• Na S, Bandeira N, Paek E. Fast multi-blind modification search through tandem mass spectrometry. Mol Cell Proteomics 2012, 11
  • Reisinger, F.; Krishna, R.; Ghali, F.; Ríos, D.; Hermjakob, H.; Antonio Vizcaíno, J.; Jones, A. R. JmzIdentML API: A Java interface to the mzIdentML standard for peptide and protein identification data. Proteomics 2012, 12 (6), 790–794.
  • Tabb, D. L.; Fernando, C. G.; Chambers, M. C. MyriMatch: highly accurate tandem mass spectral peptide identification by multivariate hypergeometric analysis. J Proteome Res. 2008, 6 (2), 654–661.
  • Yu, F., Li, N., Yu, W. PIPI: PTM-Invariant Peptide Identification Using Coding Method. J Prot Res 2016, 15
  • Barsnes, H., Vaudel, M., Colaert, N., Helsens, K., Sickmann, A., Berven, F. S., and Martens, L. (2011) compomics-utilities: an open-source Java library for computational proteomics. BMC Bioinformatics 12, 70
  • Leufken, J., Niehues, A., Sarin, L. P., Wessel, F., Hippler, M., Leidel, S. A., and Fufezan, C. (2017) pyQms enables universal and accurate quantification of mass spectrometry data. Mol. Cell. Proteomics 16, 1736–1745
  • Jaeger, D., Barth, J., Niehues, A., and Fufezan, C. (2014) pyGCluster, a novel hierarchical clustering approach. Bioinformatics 30, 896–898
  • Bald, T., Barth, J., Niehues, A., Specht, M., Hippler, M., and Fufezan, C. (2012) pymzML–Python module for high-throughput bioinformatics on mass spectrometry data. Bioinformatics 28, 1052–1053
  • Kösters, M., Leufken, J., Schulze, S., Sugimoto, K., Klein, J., Zahedi, R. P., Hippler, M., Leidel, S. A., and Fufezan, C. (2018) pymzML v2.0: introducing a highly compressed and seekable gzip format. Bioinformatics 34, 2513-2514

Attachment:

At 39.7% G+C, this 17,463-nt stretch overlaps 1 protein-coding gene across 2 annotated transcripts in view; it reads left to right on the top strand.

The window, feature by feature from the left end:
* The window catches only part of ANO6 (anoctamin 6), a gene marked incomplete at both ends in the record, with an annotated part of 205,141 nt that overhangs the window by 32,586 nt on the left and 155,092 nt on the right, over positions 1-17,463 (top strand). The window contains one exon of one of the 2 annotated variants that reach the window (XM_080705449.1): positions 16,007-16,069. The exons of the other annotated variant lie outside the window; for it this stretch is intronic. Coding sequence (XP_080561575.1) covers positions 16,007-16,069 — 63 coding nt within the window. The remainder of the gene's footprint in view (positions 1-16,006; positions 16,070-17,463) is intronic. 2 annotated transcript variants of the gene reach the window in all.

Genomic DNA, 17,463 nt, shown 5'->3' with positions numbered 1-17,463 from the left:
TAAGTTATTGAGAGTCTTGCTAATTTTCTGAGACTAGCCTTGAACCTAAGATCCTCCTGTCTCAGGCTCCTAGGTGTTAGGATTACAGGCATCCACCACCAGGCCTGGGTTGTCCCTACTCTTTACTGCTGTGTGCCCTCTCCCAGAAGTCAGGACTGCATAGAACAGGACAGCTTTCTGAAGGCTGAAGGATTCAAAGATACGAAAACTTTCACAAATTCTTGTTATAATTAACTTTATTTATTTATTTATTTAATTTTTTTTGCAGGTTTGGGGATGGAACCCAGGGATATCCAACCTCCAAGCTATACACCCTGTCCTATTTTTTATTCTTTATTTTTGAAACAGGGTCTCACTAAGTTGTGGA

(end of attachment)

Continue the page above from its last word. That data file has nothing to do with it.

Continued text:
• Liu, M.Q.; Zeng, W.F.; Fang, P.; Cao, W.Q.; Liu, C.; Yan, G.Q.; Zhang, Y.; Peng, C.; Wu, J.Q.;
  • Zhang, X.J.; Tu, H.J.; Chi, H.; Sun, R.X.; Cao, Y.; Dong, M.Q.; Jiang, B.Y.; Huang, J.M.; Shen, H.L.; Wong ,C.C.L.; He, S.M.; Yang, P.Y. (2017) pGlyco 2.0 enables precision N-glycoproteomics with comprehensive quality control and one-step mass spectrometry for intact glycopeptide identification. Nat Commun 8(1)
  • Yuan, Z.F.; Liu, C.; Wang, H.P.; Sun, R.X.; Fu, Y.; Zhang, J.F.; Wang, L.H.; Chi, H.; Li, Y.; Xiu, L.Y.; Wang, W.P.; He, S.M. (2012) pParse: a method for accurate determination of monoisotopic peaks in high-resolution mass spectra. Proteomics 12(2)
  • Hulstaert, N.; Sachsenberg, T.; Walzer, M.; Barsnes, H.; Martens, L. and Perez-Riverol, Y. (2019) ThermoRawFileParser: modular, scalable and cross-platform RAW file conversion. bioRxiv
  • Tran, N.H.; Zhang, X.; Xin, L.; Shan, B.; Li, M. (2017) De novo peptide sequencing by deep learning. PNAS 114 (31)
  • Devabhaktuni, A.; Lin, S.; Zhang, L.; Swaminathan, K.; Gonzalez, CG.; Olsson, N.; Pearlman, SM.; Rawson, K.; Elias, JE. (2019) TagGraph reveals vast protein modification landscapes from large tandem mass spectrometry datasets. Nat Biotechnol. 37(4)
  • Yang, H; Chi, H; Zhou, W; Zeng, WF; He, K; Liu, C; Sun, RX; He, SM. (2017) Open-pNovo: De Novo Peptide Sequencing with Thousands of Protein Modifications. J Proteome Res. 16(2)
  • Polasky, DA; Yu, F; Teo, GC; Nesvizhskii, AI (2020) Fast and comprehensive N- and O-glycoproteomics analysis with MSFragger-Glyco. Nat Methods 17 (11)
  • Geiszler, DJ; Kong, AT; Avtonomov, DM; Yu, F; Leprevost, FV; Nesvizhskii, AI (2020) PTM-Shepherd: analysis and summarization of post-translational and chemical modifications from open search results. bioRxiv doi:
  • An, Z; Zhai, L; Ying, W; Qian, X; Gong, F; Tan, M; Fu, Y. (2019) PTMiner: Localization and Quality Control of Protein Modifications Detected in an Open Search and Its Application to Comprehensive Post-translational Modification Characterization in Human Proteome. Mol Cell Proteomics 18 (2)
  • Schulze, S; Oltmanns, A; Fufezan, C; Krägenbring, J; Mormann, M; Pohlschröder, M; Hippler, M (2020). SugarPy facilitates the universal, discovery-driven analysis of intact glycopeptides. Bioinformatics